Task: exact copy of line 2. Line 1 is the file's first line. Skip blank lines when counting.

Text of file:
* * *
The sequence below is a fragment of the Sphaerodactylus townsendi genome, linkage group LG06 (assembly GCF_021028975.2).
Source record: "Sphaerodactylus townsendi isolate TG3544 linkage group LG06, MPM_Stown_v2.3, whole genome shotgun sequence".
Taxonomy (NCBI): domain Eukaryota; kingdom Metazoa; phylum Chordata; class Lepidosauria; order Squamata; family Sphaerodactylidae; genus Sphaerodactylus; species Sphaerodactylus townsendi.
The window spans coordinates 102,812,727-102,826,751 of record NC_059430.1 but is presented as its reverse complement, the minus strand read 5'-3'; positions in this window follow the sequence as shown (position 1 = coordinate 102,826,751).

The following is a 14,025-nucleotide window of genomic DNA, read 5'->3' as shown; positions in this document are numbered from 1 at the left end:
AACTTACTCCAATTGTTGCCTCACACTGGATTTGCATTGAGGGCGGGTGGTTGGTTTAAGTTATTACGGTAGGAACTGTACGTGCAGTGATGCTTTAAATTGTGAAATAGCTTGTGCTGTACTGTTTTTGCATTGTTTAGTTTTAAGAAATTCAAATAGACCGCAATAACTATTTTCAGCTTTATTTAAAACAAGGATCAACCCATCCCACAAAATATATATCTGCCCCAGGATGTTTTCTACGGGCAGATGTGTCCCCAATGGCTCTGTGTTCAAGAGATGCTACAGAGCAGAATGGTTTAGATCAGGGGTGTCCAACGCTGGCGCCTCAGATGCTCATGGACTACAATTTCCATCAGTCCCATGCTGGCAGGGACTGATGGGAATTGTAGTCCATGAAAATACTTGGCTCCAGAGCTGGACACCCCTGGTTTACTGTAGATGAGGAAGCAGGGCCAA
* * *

Source record: "Sphaerodactylus townsendi isolate TG3544 linkage group LG06, MPM_Stown_v2.3, whole genome shotgun sequence".